Nuru’s Poverty Intelligence Network

It’s been some time since we’ve posted about Nuru’s Poverty Intelligence Network, but rest assured it’s very much alive and continuing to shape the way Nuru understands aspects of community life. I’m Nathalie Collins, Nuru’s summer intern working alongside the foundation team here in Kuria. Unlike program managers in each of Nuru’s core areas, my role has given me the opportunity to look across program areas for nuggets of information which can clue us into relationships we might not have otherwise seen.  So far it’s been quite enlightening.

David has written in the past about how the use of mobile phones has revolutionized the way our staff is able to communicate and quickly document information about the community. They’ve been inputing responses from interviews at local water sources, (How far do people travel for water? Are their families getting sick?), information about the size of farms and the type of seed being planted, and even data points tracking child malnutrition. Armed with a mobile phone and a GPS, one of our staff members, Julius Nyamohanga, has been visiting every household in Nuru’s project area conducting a proper census. Given that current maps are largely incorrect and government census data are largely inflated, we are using this information with the awesome power of Google Earth to create the first accurate map of this region. For anyone out there who has ever found their own house on a satellite map and reveled at their place in the broader world, think about what it means for someone who has never before left their village let alone seen a proper picture of what it looks like. You can imagine the smiles on the faces of our field staff when they got their first glimpse.

However, what happens when you start to look at not only one of these data points but at several in conjunction? What is the effect of higher agricultural yields on children’s attendance in schools? How does the prevalence of latrines affect the community’s perception of the cleanliness of its water sources? Knowing where people live, can we better understand the spread of contagious disease and, perhaps equally importantly, contagious behavior? We believe that by leveraging the dynamic nature of data collection through mobile phones, we’re well on our way to answering these questions and many like them. Being truly informed about the ebbs and flows of community life puts us in a much better position to respond to real needs, not imagined ones. The cool thing I’ve realized through this work, is that we’re not in it alone.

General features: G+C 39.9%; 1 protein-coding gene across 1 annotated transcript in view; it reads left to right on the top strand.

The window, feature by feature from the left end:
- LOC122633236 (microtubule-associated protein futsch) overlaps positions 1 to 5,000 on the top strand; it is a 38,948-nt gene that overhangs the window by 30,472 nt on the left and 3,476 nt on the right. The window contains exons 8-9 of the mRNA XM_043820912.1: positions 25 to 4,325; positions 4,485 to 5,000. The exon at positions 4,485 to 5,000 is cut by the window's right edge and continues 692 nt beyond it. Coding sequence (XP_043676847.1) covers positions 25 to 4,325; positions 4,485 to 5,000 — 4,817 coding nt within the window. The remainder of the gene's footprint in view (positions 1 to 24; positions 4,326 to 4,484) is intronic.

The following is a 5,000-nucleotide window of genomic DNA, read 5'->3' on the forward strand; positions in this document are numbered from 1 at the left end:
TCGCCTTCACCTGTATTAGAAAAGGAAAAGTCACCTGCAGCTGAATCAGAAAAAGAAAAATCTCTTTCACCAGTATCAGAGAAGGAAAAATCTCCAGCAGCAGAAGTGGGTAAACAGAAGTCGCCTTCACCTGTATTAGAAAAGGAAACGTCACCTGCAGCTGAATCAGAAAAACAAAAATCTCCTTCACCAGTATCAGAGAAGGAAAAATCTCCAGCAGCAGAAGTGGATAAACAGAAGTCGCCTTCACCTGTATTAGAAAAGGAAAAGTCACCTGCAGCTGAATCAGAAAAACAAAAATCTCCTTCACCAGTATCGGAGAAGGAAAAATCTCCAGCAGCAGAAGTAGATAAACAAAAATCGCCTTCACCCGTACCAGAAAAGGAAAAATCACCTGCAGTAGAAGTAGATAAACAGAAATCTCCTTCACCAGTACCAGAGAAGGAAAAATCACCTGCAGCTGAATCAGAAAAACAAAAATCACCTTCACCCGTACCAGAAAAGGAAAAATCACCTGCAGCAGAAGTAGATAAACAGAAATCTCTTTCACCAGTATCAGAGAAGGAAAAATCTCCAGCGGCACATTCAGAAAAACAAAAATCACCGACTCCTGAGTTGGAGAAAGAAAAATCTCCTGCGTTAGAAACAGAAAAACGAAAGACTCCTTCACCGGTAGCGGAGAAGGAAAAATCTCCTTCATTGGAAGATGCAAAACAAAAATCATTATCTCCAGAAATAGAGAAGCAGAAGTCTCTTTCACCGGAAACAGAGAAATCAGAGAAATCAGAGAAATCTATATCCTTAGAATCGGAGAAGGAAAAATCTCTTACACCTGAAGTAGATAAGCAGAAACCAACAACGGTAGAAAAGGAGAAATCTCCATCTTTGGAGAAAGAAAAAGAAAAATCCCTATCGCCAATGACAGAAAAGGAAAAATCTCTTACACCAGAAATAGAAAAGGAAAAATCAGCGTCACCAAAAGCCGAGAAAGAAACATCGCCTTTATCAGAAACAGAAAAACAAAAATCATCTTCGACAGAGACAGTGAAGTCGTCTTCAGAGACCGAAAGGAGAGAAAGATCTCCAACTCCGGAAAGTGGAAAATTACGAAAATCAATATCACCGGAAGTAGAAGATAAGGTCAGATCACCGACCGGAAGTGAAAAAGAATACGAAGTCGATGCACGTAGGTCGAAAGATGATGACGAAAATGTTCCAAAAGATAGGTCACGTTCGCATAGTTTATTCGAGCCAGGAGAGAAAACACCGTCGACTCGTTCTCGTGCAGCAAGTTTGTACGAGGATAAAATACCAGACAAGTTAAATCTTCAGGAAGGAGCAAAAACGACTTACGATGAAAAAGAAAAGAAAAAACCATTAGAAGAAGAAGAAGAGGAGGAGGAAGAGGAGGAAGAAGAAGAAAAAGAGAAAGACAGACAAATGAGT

In the last few weeks, I’ve had a set of very inspiring conversations with the broader ICT (Information and Communication Technologies) community about existing projects in this space. I wanted to really understand how other organizations are using mobile phones to benefit their projects and to learn from their successes and failures. Assuming solid funding for research projects and years of experience, I expected to take my place at the table as a humble sponge soaking in as much knowledge as I could. Though I’ve undoubtedly learned a lot from others’ experiences, I was delighted to find a vibrant community of individuals facing the exact same problems as ours – dealing with dead spots in network coverage, making the most of inexpensive equipment, and still struggling with the social dynamics of mobile phone based interviewing. Many of these projects are focused in specific areas such as Health (mostly) and Agriculture. Sharing Nuru’s work on the PIN inspired a good deal of excitement around our holistic approach of not only measuring progress in one program area, but truly trying to understand the relationships across them. I realized I had felt this type of energy before. It’s very reminiscent of the Silicon Valley’s .com boom where everything is new, exciting, and possible. Truly leveraging the power of internet-enabled mobile phones in development work is a new frontier and one full of unprecedented opportunities. It’s great to realize that we’re part of a network of people inspired to forge its future together.

I wanted to thank Aliya Walji from the MoTeCH project, Neal Lesh from CommCare, and Sarah Bird from IRD for their insights along the way.  Here’s a bit more about the amazing work they’re doing:

MoTeCH: A part of the Grameen Foundation’s AppLab initiative, the MoTeCH project uses mobile phones to increase the quantity and quality of antenatal and neonatal care in rural Ghana.

CommCare: Created by DigiMagi, CommCare is an application designed to strengthen and monitor community health programs that runs on mobile phones.

Interactive Research & Development: IRD is a non-profit research and service organization committed to saving lives through improvements in  global  health.  They  seek  to  create  opportunities  for  scientists  and  entrepreneurs  that maximize  the  impact of health interventions in low-income communities.

About Nathalie Collins

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